Tell us a little bit about who you are and what you do?
I’m a Seattle area game designer, honors undergraduate from the Digital Gaming and Interactive Media program at Lake Washington Institute of Technology, and an intern at Games for Love.
Share with us a bit about your early life;
I was born in Oregon in the early 80’s and I spent the days roaming the forests around town, listening to classical and rock, riding dirtbikes, and shooting guns/archery. At night we would settle down to watch movies and play video games. I am a huge sword and sorcery, Ninja, and high technology fan, and am fascinated by fantasy landscapes, ancient civilizations, and future/virtual realities.
What was it like going to Highschool?
I was a huge music dork. I studied classical piano, voice, Bb/alto/contra bass clarinet, and played classical and jazz trumpet through highschool and my first two years of college. People may scoff at getting a varsity letter for Marching Band, but winning state competitions with fast paced precision movement, and exercising formations in the snow while playing music in time along 200 other people, with a metal mouthpiece embouchure to my face has its own place in athletic difficulty. Some of the best music in my collection comes from video games, and it seems most people who are into music are also into gaming. So when my buddies were done with school, and band, we would get online as soon as we got home to get online and play. On the weekends we would choose a house and sleep over to couch co op all night. I should have bought stock in Coke and Tim’s Jalapeno chips. Duke Nukem 3d, Warcraft 2, Twisted Metal, Goldeneye, Everquest, Unreal Tournament, and Quake 3 were played extensively. If it had a level building or a way to mod it, I was about it and it was always fun to make new maps. I became familiar with Duke Build, and taught myself HTML, and prepared for college.
So what sparked your interest in working in the games industry?
No matter what job I found myself working in, my conversations would inevitably turn to video games. I would talk about them at work, play them when I got home, and design stories, mechanics, and levels to play with friends until the late hours of the night. I wanted to create something that would continue to bring joy to others in a similar way.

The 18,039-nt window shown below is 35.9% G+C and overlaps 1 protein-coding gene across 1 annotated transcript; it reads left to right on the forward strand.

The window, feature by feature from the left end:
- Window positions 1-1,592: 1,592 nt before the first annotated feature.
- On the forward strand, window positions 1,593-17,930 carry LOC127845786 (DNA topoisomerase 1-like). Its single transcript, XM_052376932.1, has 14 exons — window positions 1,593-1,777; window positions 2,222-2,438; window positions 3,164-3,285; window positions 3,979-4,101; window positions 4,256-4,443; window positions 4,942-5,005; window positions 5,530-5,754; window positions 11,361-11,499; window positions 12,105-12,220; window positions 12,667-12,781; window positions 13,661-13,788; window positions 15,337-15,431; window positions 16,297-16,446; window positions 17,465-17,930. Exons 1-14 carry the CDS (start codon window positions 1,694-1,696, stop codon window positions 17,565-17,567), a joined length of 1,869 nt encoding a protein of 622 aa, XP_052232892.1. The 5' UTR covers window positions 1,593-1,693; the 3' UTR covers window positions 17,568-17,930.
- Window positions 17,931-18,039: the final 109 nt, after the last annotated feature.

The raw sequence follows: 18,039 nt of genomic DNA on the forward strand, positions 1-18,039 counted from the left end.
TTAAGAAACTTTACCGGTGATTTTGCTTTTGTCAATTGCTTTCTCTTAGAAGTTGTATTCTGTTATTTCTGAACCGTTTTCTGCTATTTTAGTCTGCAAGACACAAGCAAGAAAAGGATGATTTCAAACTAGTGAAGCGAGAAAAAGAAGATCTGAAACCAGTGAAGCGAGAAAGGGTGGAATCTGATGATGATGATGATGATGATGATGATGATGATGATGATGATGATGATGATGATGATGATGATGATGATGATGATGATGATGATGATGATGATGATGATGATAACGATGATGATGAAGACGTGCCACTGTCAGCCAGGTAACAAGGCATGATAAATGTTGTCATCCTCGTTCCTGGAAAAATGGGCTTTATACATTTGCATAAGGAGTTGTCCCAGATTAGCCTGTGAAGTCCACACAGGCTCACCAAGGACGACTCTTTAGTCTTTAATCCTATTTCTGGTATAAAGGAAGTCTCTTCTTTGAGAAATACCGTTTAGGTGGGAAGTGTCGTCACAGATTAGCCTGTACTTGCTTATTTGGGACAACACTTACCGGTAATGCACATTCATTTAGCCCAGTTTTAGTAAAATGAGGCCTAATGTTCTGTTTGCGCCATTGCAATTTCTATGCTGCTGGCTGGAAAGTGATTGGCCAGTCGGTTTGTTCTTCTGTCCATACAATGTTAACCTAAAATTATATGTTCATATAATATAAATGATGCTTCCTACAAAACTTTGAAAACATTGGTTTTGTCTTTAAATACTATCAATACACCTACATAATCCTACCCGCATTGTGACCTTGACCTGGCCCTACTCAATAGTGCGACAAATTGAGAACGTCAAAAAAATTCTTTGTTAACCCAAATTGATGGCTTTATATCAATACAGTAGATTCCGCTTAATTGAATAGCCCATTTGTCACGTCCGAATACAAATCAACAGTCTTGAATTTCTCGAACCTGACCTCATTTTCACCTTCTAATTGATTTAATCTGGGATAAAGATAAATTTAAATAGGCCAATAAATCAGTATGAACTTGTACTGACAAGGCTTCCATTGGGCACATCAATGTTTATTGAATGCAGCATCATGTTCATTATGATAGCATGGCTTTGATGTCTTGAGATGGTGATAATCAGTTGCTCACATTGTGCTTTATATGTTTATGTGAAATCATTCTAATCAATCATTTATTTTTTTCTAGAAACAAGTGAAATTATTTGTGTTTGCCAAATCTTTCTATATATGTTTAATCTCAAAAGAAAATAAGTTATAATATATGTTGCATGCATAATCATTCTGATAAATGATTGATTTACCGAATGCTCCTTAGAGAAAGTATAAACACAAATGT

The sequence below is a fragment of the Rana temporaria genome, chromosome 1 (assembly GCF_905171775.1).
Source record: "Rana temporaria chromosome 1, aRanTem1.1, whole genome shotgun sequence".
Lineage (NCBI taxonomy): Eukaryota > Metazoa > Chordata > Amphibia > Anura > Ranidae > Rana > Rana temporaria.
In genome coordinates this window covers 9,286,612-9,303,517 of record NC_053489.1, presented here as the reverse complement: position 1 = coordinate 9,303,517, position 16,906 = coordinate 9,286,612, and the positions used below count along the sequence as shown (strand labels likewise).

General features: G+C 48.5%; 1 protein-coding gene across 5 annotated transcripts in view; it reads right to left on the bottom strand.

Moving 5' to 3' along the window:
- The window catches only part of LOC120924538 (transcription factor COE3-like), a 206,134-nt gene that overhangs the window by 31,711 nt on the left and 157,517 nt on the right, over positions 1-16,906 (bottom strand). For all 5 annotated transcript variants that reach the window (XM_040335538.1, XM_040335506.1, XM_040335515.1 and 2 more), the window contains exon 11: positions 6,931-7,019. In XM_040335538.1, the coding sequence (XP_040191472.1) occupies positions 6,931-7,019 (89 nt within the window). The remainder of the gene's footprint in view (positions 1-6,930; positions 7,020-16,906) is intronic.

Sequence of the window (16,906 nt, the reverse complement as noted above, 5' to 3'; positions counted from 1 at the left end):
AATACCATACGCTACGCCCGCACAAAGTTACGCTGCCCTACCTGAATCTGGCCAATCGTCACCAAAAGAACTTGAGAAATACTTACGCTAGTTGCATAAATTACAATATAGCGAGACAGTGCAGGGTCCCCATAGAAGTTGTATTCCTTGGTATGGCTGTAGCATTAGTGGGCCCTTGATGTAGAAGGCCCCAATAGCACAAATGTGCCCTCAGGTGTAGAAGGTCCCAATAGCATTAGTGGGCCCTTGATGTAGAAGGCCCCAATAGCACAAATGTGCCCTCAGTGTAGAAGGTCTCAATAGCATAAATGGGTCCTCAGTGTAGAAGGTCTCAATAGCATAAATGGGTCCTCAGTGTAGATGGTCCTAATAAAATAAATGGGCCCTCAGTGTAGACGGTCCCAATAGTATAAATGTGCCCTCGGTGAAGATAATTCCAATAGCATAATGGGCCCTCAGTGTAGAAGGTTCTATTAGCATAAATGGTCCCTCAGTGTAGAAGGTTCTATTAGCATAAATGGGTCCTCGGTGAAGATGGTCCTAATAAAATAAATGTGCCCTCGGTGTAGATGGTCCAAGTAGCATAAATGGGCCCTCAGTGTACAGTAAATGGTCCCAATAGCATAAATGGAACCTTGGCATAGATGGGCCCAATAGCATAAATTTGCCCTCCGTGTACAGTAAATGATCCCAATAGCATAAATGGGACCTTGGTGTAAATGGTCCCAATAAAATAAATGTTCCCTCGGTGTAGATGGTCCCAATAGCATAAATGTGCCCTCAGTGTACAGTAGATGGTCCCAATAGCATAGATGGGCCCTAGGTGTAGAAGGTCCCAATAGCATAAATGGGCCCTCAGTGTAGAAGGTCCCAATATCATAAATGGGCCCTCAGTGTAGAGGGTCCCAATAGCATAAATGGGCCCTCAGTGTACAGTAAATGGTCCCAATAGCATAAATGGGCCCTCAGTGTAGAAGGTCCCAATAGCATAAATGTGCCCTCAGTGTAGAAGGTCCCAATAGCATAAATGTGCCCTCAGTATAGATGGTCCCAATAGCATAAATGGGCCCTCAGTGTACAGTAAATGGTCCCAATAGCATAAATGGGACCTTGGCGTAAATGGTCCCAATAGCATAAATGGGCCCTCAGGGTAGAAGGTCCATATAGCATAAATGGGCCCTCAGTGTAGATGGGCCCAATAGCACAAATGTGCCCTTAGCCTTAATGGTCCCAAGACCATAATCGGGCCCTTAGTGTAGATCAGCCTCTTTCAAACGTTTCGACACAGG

Tell us about your experience in college, What did you study and how did that help you discover your path?
My associate’s degree was very art and design-heavy. Print and traditional media were still hugely popular, and the curriculum focused on cross-functional design elements between traditional and digital media, motion graphics, and video editing. There was a lot of charcoal still life drawings, lightsaber duels in after effects and premier, mock web pages with photoshop and illustrator, and 3d environments in Maya.
In the time between my associates and bachelors, there was as much change as not. Traditional studies in design elements and structure remained largely unchanged. It was my first experience with object-oriented programming and real-time development environments and I was instantly hooked on creative development. It was what I had been searching for. A way to produce a product that delivered what I had been dreaming, and talking, and writing about.
As for volunteering at GFL, what are your roles and which projects are you contributing to?
I first volunteered with GFL during my bachelor program as a way to bolster my studies and gain industry experience. Since graduation, I’ve joined GFL’s Interns International program and am being mentored by Jeremy Pernes, who is located in Australia. His experience in project management and virtual reality production provides an excellent resource for guidance, and he has been amazing at bringing in guest developers and industry veterans to discuss career building and development cycles. I’ve also taken a role on a VR project called Channel Surfing as a technical artist where I help preserve the art style and improve performance through tri-count reduction and asset optimization.
How have Games for Love been helping you in reaching your goals for the games industry?
There is a continual motivation to keep going. It’s an open door to continual progress, and skills advancement, putting me in connection with industry veterans and technically minded volunteers. It helps me grow as a game designer and solo developer and allows me to share my passion among diverse teams from all over the world. GFL is awesome in that if there’s a will, there’s away. I’ve even designed a VR experience for therapy and was able to present the pitch deck and game design document to a review board for consideration. It’s one step closer to achieving the goals that GFL is helping achieve.
Do you have any personal projects that you are working on right now?
Frisson is an infinite flying survival game featuring randomly generated obstacles inside neon audio-visualized stages. It’s currently in development, and a demo was shown at PAX West 2021. I’m currently working on porting it to mobile and stand-alone VR, and have also been reaching out to metal and electronic artists to grow the soundtrack. Shout outs to Saber, Witchseeker, Starlight Ritual, and Juche for lending their audio to the project
We are thrilled to hear that you got a new job! Would you like to share your new journey with us?
I contract with Insight Global as a Platform Support Engineer on Niantic’s Lightship Augmented Reality Development Kit (ARDK). It’s an opportunity to dive deep into emerging technology, and a springboard toward developing my own AR application that will help to transform unfamiliar environments into approachable places to explore.